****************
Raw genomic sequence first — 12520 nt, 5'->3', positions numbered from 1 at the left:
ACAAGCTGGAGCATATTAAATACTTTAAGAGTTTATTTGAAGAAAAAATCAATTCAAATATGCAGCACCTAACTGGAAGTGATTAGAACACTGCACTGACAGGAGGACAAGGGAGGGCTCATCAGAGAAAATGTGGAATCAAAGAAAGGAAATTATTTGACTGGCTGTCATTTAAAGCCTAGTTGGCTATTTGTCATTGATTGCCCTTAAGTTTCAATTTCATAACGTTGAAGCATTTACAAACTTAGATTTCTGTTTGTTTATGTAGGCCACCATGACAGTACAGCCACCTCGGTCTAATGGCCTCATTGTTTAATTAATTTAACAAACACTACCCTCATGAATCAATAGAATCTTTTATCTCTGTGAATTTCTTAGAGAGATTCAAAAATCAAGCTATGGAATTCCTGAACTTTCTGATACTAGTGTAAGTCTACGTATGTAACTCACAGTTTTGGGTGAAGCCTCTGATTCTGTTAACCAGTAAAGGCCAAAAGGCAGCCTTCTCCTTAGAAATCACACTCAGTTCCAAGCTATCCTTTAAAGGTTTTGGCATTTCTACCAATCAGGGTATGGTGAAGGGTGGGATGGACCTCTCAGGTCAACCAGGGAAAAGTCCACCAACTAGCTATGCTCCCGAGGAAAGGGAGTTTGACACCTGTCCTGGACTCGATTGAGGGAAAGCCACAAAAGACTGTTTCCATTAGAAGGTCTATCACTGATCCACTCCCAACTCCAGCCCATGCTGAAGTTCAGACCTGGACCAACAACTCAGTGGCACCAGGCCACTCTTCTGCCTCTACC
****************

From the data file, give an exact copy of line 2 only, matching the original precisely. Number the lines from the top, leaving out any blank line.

ACAAGCTGGAGCATATTAAATACTTTAAGAGTTTATTTGAAGAAAAAATCAATTCAAATATGCAGCACCTAACTGGAAGTGATTAGAACACTGCACTGACAGGAGGACAAGGGAGGGCTCATCAGAGAAAATGTGGAATCAAAGAAAGGAAATTATTTGACTGGCTGTCATTTAAAGCCTAGTTGGCTATTTGTCATTGATTGCCCTTAAGTTTCAATTTCATAACGTTGAAGCATTTACAAACTTAGATTTCTGTTTGTTTATGTAGGCCACCATGACAGTACAGCCACCTCGGTCTAATGGCCTCATTGTTTAATTAATTTAACAAACACTACCCTCATGAATCAATAGAATCTTTTATCTCTGTGAATTTCTTAGAGAGATTCAAAAATCAAGCTATGGAATTCCTGAACTTTCTGATACTAGTGTAAGTCTACGTATGTAACTCACAGTTTTGGGTGAAGCCTCTGATTCTGTTAACCAGTAAAGGCCAAAAGGCAGCCTTCTCCTTAGAAATCACACTCAGTTCCAAGCTATCCTTTAAAGGTTTTGGCATTTCTACCAATCAGGGTATGGTGAAGGGTGGGATGGACCTCTCAGGTCAACCAGGGAAAAGTCCACCAACTAGCTATGCTCCCGAGGAAAGGGAGTTTGACACCTGTCCTGGACTCGATTGAGGGAAAGCCACAAAAGACTGTTTCCATTAGAAGGTCTATCACTGATCCACTCCCAACTCCAGCCCATGCTGAAGTTCAGACCTGGACCAACAACTCAGTGGCACCAGGCCACTCTTCTGCCTCTACC